Doctor Foster …
Saturday, 11th June, Upton-upon-Severn to Gloucester, 19 miles, 2 locks
Doctor Foster went to Gloucester
In a shower of rain …
Dum de dumpty dum de dumpty
Dum de dumpty de dum …
Cleddau boaters went to Gloucester
And caught two thunderstorms …
It was a sunny sparkling morning at Upton-on-Severn, the peace being disturbed briefly by megaphone commands urging a rowing four onwards. After e-mailing birthday greetings to Cal Son Cleddau was cast off. It was a morning for protective sun cream and sunhats.
Once beyond Upton the vista returns to broad waters, green trees and Severn river-side footpaths. At one point a work party was strimming the path sides, while later, on the opposite bank, the same treatment was being done to fishing platforms. Once there were signs of industrial activity, several large barges moored to the bank next to a gravel conveyor. Then, as frequent M50 users, it was interesting to be under rather than on the M50 bridge that spans the river.
Tewkesbury’s arrival is marked by the good-looking King John Bridge and just beyond it looms the bulk of the Mythe Waterworks. Only four years ago these works were almost overwhelmed by the July 2007 floods; now an obviously heightened wall borders the riverside. The lock about half a mile below Tewkesbury is an astonishing shape and size, Cleddau and a hire boat within it rather like matchbox toys on a working model. Words came down from the lock keeper above. “You know about the restrictions?” The Captain had some awareness that there had been limited locking schedules, though not that such were now in place again. Expertly, using long rope and covered bucket, the lock keeper lowered information sheets down to the watery depths.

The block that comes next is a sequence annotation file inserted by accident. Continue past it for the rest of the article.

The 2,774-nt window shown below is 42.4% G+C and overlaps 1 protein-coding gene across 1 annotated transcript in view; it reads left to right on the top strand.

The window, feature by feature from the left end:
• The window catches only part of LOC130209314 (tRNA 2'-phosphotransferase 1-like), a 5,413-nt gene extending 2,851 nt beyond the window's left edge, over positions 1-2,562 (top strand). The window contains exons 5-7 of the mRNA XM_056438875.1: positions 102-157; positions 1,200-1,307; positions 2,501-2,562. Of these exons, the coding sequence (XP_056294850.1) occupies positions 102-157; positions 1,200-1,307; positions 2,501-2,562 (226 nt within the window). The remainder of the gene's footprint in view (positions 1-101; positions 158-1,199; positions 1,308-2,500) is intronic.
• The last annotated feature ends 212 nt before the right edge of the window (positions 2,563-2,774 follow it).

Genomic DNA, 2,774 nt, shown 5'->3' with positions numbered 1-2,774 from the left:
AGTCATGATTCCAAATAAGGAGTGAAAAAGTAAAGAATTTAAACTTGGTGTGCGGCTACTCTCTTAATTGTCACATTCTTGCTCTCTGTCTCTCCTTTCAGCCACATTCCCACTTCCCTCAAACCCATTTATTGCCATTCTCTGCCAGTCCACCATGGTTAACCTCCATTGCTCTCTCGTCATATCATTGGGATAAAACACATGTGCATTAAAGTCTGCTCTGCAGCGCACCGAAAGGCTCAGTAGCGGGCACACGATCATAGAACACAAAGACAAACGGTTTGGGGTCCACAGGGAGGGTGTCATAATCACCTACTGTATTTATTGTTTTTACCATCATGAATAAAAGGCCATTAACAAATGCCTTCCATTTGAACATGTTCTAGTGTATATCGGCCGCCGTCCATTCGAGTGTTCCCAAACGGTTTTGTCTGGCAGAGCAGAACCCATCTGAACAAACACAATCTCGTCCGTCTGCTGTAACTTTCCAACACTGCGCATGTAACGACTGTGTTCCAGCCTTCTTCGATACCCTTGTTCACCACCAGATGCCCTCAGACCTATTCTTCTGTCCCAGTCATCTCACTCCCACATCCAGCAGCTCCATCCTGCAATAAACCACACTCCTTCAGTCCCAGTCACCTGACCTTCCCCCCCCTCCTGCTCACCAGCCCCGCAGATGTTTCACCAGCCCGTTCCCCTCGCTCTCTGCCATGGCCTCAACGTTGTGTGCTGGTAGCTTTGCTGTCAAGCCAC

To make the 1345 lock up into the Historic Docks Cleddau would need to be swift and sure – and so she was, despite three thunderclaps and torrential rain about two miles upstream. Waterproofs, storm caps, now gaiters! At Gloucester Lock there was a wait of twenty minutes or so until the scheduled locking time. Then as the lock started to fill and there was no escape from deck duty a second torrential storm arrived – and sat directly above the Cleddau water rats. Once the gates opened all that could be seen through the rain clouds was one portion of empty wall, towards which the Captain headed. If log books and records had preserved such data this mooring up would have been a record-breaker for its wetness!
Now the view has cleared and warehouse names can be read: Biddle, Llanthony, Alexandra. Fifteen of these large buildings crowd the various basins and arms, most now converted into businesses or apartments. Just behind the Biddle Warehouse is the small Mariners’ Chapel, a notice requesting that the door be closed to keep heat in and birds out. Seagulls wheel and squawk overhead, a reminder that the estuary is not that far away.
After a skype session with birthday Cal Son a risk was taken: the rains were holding off so the crew set forth in search of an eatery named in the navigation notes as Foster’s on the Docks, in Kimberley Warehouse. Not located, (lost forever in Doctor Foster’s floods?) we settled instead for “dining freedom” at a Pan Asian restaurant – and very interesting it was too!